I didn't have any problem installing Apple's AirPort Uility (version 5.5.3) on my Win XP SP3 system (yeah, gotta upgrade someday). The little bugger also installed an AirPort Base Station Agent in the System Tray, which keeps an eye out for a USB drive shared via the AirPort's drive sharing feature and automatically creates a Windows mapped drive for it.
Figure 4 shows the Summary screen, which doesn't look much different than the screenshot I took in the previous review (Figure 5).
The main difference is a wider window due to the AirPort image in the left side pane, which you can't make go away.
Figure 5: Gen 4 AirPort Utility Summary screen
I didn't notice any new features, but I confess I didn't look that hard. Here's a quick rundown:
- Static and Dynamic IP, PPPoE WAN connections (no MTU adjust)
- IPv6 modes: Link-local only, Host, Tunnel, Router modes
- NAT, One-to-one NAT, Bridge modes
- USB printer and drive sharing (HFS, FAT32 formats only)
- DHCP server with IP reservation
- Syslog support
- MobileMe "Back To My Mac" remote access
- Log, wireless client and DHCP client viewing via AirPort Utility
- Single port and port range forwarding w/ separate public / private ports
- DMZ host
- WDS bridging and repeating
- WEP and Personal / Enterprise WPA / WPA2 wireless security
- Wireless Modes: Automatic, A/N and B/G, A and B/G
- Scheduled wireless MAC address control
- Wireless guest access: 2.4 GHz only, no WEP
- Tranmit power control (100, 50, 25, 10%) - one setting for both radios
- Web-based administration
- RIP v1, v2, v2 multicast and static routing
- Wi-Fi Protected Setup (WPS)
- Traffic statistics
- Firewall feature scheduling
- Triggered port forwarding
- WAN ping blocking
- Inbound / outbound service control w/ scheduling
- URL / domain web filtering
- Wireless client-to-client isolation
- Tranmit power control (100, 90, 75, 50, 25, 10%)
- Transmit data rate
The Missing list is a bit long and some items bear some further explanation or repeating. Since the main reason many of you are considering the AirPort Extreme is for better wireless performance, you should know what you're trading off. The quick take is that the AirPort Extreme isn't the router you're looking for if you need flexible firewall features or like both your bands to be equally controllable.
First, Apple is the lone holdout in blocking acces to 40 MHz bandwidth mode in the 2.4 GHz band. While paternalistic, you're not really losing that much, however."Wide" channels take up almost the whole 2.4 GHz band and provide significant bandwidth improvement only under strong signal conditions. But in cases where there are no nearby networks or channel use can be coordinated, their use can be beneficial.
Note that this means that if you have a three-stream N capable client, you're only going to see a maximum link rate of 217 Mbps vs. the 450 Mbps you'll be able to see in 5 GHz.
Next, note that the Guest Network runs on the 2.4 GHz band only. And while it has its own wireless security settings, WEP isn't among them. Note also that you can hide the radio SSIDs ("Create a closed network") and adjust transmit power, the same settings apply to both radios.
When you first fire up the router, your client won't even see separate 2.4 and 5 GHz SSIDs. That's because Apple sets the same SSID on both radios, just to make things interesting.
You also still have to press the Control key before clicking the Wireless Security dropdown selector to expose the WEP option, which is still marked as a "Transitional Security Network"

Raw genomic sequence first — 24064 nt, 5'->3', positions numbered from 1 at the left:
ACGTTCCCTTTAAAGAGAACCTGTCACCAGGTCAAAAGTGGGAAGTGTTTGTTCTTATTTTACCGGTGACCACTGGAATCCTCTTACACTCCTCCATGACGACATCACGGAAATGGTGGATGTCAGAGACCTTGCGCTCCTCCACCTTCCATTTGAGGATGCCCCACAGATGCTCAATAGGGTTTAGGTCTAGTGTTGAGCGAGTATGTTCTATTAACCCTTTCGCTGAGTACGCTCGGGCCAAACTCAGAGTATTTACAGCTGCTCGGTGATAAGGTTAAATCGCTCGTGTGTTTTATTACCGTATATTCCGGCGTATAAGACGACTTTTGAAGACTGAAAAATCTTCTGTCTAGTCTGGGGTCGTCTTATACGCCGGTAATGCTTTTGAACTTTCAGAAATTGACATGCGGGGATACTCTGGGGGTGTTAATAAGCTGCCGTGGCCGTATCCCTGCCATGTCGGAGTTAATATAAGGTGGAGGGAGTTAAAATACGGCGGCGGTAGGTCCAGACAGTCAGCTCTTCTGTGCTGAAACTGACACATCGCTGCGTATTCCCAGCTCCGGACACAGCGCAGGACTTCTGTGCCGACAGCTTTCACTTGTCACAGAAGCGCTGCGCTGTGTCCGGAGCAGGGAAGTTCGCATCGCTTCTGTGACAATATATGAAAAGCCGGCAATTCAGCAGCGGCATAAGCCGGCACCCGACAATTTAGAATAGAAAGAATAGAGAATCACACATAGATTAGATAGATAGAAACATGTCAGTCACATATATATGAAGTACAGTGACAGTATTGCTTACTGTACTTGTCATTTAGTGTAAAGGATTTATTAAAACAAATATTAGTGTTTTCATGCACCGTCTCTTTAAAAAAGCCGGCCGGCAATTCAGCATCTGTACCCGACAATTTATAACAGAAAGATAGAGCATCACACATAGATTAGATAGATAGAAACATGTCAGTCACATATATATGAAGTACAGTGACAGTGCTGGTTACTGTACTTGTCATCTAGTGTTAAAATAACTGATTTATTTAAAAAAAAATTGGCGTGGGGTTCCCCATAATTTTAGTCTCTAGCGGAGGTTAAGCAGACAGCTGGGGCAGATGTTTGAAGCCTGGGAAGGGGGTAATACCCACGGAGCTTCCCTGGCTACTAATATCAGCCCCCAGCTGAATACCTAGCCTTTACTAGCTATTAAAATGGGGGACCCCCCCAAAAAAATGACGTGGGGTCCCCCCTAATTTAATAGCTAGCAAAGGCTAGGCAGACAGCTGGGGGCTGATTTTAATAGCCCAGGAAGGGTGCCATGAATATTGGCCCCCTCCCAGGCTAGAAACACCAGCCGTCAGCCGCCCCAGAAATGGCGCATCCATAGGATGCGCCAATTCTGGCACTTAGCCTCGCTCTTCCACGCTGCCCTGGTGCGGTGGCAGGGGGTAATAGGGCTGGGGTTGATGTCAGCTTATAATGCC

I had the same result as for the Gen 4 model when I tried to measure the performance of the USB drive sharing feature. I was able to get the FAT-formatted disk to be recognized and mapped to the Win 7 NAS testbed system. But when I ran the robocopy routine, which copies a folder of files from a ripped DVD, the connection still went missing when robocopy got to a 1 GB VOB file. For non-Macers this feature is of limited use anyway, because it supports only FAT32 and HFS formatted drives only.
On the routing side, if you're looking for any sort of web filtering or inbound / outbound service control, forget it. All you get is static port forwarding for single ports or ranges as well as DMZ. At least for the port forwarding, advanced users can set separate public and private port numbers.
IPv6 is supported. But the settings are unlike any I've seen on other IPv6-enabled products. And good luck to you finding useful IPv6 support information in either the rather brief AirPort Extreme 802.11n (5th Generation) - Setup Guide or Apple's support site.
I've included some screenshots of the more interesting utility pages in the gallery.
All testing was done with the latest 7.5.2 firmware loaded and the 5.5.3 AirPort Utility. If you want to compare the 5th and 4th gen AirPorts, you'll need to click the Archived Products Switch To Show link to see the 4th gen numbers. To make it easy, though, I've pulled both sets of numbers into Table 1 below.
Table 1 shows that the new Extreme's routing speed is about the same for downlink and improved by 100 Mbps for uplink. There's also a big improvement in simultaneous session handling with the 5th gen AirPortX able to open 29,413 sessions before pooping out, vs. the Gen 4's 128.
|Test Description||5th Gen||4th Gen|
|WAN - LAN Throughput (Mbps)||430.4||419.5|
|LAN - WAN Throughput (Mbps)||434.6||330.7|
|Total Simultaneous Throughput (Mbps)||496.5||414.7|
|Max. Simultaneous Connections||29,413||128|
Table 1: Routing throughput
Figure 6 shows the IxChariot aggregate plots for WAN to LAN, LAN to WAN and simultaneous routing throughput tests, which look generally steady.
Figure 6: Apple AirPort Extreme 5th Gen routing throughput
Average user rating from: 5 user(s)
NOTE! Please post product reviews from actual experience only.
Questions, review comments and opinions about products not based on actual use will not be published.
|User Rating [Back to Top]||Overall:||4.5||Features :||4.0||Performance :||4.4||Reliability :||5.0|
My Escape From Endless Router-Induced Heartache
April 13, 2013